A Bay Area designer strips back an A-frame to create a moody hideaway tucked among the evergreens.

On a Sunday afternoon in 2016, interior designer Blythe Friedmann was at the tail end of an hourlong drive up to Point Reyes Station, near the start of her favorite hike to Bear Valley Visitor Center, from her San Francisco apartment. But when she and her hiking companion noticed an open-house sign pointing up a winding road into the West Marin woods, they couldn’t resist a quick detour.

There, amid a dense patch of Douglas fir, oak, and bay trees, stood a candy-apple red A-frame. The property was dotted with rose bushes and fuchsia, and a circular gravel driveway lead to a sprawling chocolate brown deck with Parisian-style lampposts. Friedmann, who grew up in New York City, had never set foot in one of these iconic California cabins but coincidentally had recently designed one for a project in a 3-D rendering course through University of California, Berkeley’s extension program. As she chatted up the selling agent, her friend noted the striking similarities between the A-frame they were standing in and the one Friedmann produced for the assignment.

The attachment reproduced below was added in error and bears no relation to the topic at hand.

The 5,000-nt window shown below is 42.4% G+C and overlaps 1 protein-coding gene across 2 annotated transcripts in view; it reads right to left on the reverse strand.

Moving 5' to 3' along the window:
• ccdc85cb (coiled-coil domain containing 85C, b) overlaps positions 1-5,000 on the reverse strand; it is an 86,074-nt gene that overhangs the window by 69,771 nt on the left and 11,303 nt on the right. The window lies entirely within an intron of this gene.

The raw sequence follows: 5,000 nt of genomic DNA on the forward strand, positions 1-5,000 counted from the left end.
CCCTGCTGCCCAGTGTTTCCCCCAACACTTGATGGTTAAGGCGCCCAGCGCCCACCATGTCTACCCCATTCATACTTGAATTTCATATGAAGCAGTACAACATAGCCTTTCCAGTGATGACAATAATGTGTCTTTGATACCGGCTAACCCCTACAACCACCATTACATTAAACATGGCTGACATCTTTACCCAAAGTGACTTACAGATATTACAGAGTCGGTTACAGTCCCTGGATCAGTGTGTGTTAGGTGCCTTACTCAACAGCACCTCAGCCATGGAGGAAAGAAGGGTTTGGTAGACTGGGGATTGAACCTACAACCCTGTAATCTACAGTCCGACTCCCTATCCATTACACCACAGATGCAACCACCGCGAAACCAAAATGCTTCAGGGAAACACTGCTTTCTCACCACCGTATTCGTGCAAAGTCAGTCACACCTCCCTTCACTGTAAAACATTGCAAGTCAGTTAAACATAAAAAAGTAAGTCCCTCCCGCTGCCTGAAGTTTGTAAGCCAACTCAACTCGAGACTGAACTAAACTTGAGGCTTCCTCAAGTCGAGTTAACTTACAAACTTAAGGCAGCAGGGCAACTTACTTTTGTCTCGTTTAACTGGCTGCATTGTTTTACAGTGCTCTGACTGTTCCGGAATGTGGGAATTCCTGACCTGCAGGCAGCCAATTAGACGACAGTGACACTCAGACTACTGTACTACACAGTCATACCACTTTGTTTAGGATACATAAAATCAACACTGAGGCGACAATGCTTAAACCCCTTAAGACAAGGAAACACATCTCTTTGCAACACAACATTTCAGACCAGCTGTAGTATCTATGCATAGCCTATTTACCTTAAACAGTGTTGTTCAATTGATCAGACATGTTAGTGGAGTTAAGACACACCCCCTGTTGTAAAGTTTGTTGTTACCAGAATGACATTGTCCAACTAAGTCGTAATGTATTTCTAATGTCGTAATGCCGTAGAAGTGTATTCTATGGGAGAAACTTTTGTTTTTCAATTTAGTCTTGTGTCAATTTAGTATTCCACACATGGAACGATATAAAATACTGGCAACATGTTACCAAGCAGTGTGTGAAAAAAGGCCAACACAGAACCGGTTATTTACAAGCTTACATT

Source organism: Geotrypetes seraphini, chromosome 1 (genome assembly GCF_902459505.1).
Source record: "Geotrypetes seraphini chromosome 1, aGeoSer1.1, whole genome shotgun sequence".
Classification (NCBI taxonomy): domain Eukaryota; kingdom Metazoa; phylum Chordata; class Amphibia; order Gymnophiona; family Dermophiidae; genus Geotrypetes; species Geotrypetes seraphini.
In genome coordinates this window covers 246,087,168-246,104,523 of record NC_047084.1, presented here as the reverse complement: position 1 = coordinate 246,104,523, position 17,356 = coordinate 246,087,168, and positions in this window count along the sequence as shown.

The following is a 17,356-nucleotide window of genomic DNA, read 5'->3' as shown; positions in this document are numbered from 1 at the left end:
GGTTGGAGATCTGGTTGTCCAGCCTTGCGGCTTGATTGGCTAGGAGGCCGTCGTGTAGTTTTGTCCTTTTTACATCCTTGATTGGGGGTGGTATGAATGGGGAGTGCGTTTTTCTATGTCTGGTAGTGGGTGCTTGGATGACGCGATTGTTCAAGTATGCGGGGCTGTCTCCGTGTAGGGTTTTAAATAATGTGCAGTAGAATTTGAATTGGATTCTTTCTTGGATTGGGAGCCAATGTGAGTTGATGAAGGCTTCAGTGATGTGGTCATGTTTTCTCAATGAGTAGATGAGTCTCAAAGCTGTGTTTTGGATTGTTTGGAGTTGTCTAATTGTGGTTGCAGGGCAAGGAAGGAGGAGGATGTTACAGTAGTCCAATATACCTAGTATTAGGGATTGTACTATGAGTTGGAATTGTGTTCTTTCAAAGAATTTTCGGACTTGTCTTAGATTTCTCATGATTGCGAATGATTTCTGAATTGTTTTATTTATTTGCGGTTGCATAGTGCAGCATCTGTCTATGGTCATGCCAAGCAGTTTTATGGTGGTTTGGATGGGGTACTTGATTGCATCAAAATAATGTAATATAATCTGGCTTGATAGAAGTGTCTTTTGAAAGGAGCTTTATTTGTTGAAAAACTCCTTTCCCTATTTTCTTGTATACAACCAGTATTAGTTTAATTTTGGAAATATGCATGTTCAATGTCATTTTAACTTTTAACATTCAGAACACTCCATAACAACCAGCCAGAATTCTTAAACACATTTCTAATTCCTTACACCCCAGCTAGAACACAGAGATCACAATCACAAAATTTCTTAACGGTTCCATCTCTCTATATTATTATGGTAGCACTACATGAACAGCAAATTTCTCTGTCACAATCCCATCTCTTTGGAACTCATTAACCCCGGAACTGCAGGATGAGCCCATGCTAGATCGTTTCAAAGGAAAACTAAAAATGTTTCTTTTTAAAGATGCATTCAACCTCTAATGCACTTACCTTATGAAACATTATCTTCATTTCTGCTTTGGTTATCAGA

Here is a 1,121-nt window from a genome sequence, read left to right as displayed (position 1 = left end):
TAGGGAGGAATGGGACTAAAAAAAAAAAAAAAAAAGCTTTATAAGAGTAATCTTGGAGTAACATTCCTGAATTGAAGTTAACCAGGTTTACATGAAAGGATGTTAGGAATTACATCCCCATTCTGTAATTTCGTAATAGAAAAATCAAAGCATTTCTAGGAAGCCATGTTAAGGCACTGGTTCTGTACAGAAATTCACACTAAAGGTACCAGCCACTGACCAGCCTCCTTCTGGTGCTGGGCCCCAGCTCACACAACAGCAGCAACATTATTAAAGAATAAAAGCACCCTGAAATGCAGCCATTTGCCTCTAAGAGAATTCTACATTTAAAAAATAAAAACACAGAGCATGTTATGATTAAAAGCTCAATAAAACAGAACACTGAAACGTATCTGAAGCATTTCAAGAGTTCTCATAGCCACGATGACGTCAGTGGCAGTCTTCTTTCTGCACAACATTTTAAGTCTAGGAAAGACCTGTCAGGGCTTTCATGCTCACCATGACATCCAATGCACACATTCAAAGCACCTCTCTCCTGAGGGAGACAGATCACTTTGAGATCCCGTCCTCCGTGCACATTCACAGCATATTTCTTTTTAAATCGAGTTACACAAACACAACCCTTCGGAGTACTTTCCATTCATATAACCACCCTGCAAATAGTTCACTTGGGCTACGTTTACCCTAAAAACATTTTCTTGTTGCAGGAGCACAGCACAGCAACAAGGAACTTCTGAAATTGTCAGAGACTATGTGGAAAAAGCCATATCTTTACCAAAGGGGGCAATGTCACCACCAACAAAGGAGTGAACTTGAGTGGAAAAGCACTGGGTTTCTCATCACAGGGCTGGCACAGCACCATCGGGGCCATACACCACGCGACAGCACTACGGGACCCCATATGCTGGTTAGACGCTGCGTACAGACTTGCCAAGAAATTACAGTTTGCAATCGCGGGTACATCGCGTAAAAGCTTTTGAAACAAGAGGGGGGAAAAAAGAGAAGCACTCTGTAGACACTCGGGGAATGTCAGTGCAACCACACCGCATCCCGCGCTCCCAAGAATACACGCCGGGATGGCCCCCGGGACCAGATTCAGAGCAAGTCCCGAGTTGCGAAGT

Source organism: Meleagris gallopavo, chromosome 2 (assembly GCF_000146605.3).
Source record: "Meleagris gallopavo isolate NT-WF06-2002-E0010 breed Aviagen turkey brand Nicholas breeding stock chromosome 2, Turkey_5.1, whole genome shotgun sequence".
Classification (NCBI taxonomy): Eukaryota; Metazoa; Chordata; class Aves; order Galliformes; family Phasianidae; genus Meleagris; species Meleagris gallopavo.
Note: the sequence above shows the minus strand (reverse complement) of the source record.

Friedmann’s plan unfolded in her mind in real time during the hike: She would strip the beams, swap the laminate floors for wide-plank white oak, and brighten up the walls with white paint. “I felt a pull,” she recalls. “It just felt like a sign.”

A year after the fateful hike, Friedmann had simplified the overly embellished A-frame, including, as she puts it, “wilding up” the landscape with hundreds of native plants. Now it’s in high demand on Airbnb thanks to its stylish black exterior and carefully edited, organic interiors. Her escape among the woods boasts open spaces, natural surfaces, and textures in a calming palette dominated by white, black, and soft gray. “I had absolutely no idea I would love sharing the A-frame so much with guests,” she says. “I love giving people a space to commune with nature.”